Let's get started with some key terms!

Key Terms

Suggested List Price: This price is the highest manufacturer-suggested retail price (MSRP) for a motorcycle in the United States when that motorcycle was new.
*Keep in mind that this value is the highest suggested dealership price, not a private sale price. Also, this price does not include destination charges, dealer set-up fees, state taxes, local taxes, registration fees or insurance (unless otherwise noted).
Average Retail Value: This is the value of a used motorcycle at a dealership that is clean and free of obvious defects.
*NADA states that a vehicle in excellent condition can be worth significantly more than a vehicle in average condition. So use your discretion if your motorcycle is used but in excellent condition. Make sure that the price remains below the suggested list price.
Low Retail Value: This is the value of a motorcycle, at a dealership, that has significant wear and tear.
*Keep in mind that low retail value is not equal to trade-in value. Also, according to NADA, this type of vehicle is not typically found at dealerships. Vehicles sold by dealerships are required to meet basic safety standards. Consequently, dealers who sell unsafe vehicles can face legal liability.
Private Sale Value: Private sale value can be defined as the price a buyer would expect to pay to purchase a used motorcycle from a private seller.


Keep in mind that these instructions are based on NADA’s website as of March 2020. Aspects of this valuation tool may change over time, but these steps should remain similar.
  1. Start by going to the NADAguides motorcycle pricing page. Select the make of the motorcycle from the dropdown menu.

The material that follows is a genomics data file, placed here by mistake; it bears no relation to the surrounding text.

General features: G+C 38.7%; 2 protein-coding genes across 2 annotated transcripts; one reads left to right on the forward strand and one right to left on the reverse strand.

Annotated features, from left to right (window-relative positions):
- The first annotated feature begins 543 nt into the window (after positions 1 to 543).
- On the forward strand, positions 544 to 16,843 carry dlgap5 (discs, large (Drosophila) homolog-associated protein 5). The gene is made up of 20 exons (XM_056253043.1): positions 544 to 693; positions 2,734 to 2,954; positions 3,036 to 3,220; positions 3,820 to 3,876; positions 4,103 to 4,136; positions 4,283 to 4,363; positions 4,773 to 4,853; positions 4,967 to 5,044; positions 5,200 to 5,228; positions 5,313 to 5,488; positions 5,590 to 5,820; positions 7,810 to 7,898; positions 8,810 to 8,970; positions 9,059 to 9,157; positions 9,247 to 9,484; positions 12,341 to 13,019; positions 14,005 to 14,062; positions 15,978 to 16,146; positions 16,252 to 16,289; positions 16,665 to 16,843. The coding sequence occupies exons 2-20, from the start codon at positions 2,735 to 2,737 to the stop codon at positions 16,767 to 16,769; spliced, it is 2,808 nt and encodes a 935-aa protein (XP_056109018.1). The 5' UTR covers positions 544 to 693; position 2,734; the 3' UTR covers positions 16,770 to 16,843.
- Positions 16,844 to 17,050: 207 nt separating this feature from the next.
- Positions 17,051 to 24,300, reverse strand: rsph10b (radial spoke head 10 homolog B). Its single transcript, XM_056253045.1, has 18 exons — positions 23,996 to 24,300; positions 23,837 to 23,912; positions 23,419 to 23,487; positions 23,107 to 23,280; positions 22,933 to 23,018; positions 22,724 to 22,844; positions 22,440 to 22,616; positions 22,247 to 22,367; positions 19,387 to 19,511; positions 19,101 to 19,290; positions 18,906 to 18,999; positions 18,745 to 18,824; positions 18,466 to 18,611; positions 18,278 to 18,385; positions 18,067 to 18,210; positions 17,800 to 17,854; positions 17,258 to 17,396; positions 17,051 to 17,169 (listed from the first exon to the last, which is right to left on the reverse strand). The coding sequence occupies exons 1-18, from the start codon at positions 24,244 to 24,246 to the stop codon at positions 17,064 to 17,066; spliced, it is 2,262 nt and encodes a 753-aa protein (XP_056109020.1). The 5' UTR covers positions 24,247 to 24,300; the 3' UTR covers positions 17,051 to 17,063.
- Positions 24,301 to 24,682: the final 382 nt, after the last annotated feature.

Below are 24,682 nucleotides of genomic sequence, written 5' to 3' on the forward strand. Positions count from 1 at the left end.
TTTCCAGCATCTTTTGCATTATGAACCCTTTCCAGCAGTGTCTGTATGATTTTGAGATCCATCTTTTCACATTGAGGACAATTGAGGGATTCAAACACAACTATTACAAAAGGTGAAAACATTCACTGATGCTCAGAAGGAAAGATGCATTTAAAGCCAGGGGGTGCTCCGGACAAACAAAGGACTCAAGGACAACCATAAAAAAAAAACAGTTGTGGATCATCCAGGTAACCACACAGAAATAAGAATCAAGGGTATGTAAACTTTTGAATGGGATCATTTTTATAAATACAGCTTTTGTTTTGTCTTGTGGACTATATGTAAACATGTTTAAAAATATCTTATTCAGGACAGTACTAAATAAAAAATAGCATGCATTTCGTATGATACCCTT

2. Select the year of the motorcycle from the results in the dropdown menu.
  3. You can now select the model. Each model type can be found in the third dropdown menu. And, all models will be listed below the dropdown menus in three categories according to type.
  4. Add any upgrades or equipment that might add value to the motorcycle. Simply select a category and check the boxes that apply. Or, you can skip this step and continue to the next page to get base values.
  5. Here you will see the suggested list price, low retail value and average retail value of the motorcycle. You can also click “options,” which is located below those values, to add upgrades and equipment if you haven’t done so already.
  6. In order to calculate our suggested private sale price, subtract $1,000 to $2,000 from the average retail price. Of course, this is just a suggestion and the final decision is yours to make. You know your motorcycle better than anyone else.

Common Valuation Questions

Why does the NADA seem to provide higher values than KBB?
NADA and Kelley Blue Book (KBB) don’t provide the same types of motorcycle values. The only values that can be considered similar amongst the two are NADA’s average retail value and KBB’s typical listing price.
On many occasions, NADA’s pricing tool generates an average retail value significantly higher than KBB’s typical listing price. However, at times NADA generates a value lower than KBB.
Each company has its own proprietary algorithm. Therefore, each pricing tool generates different results based on different factors.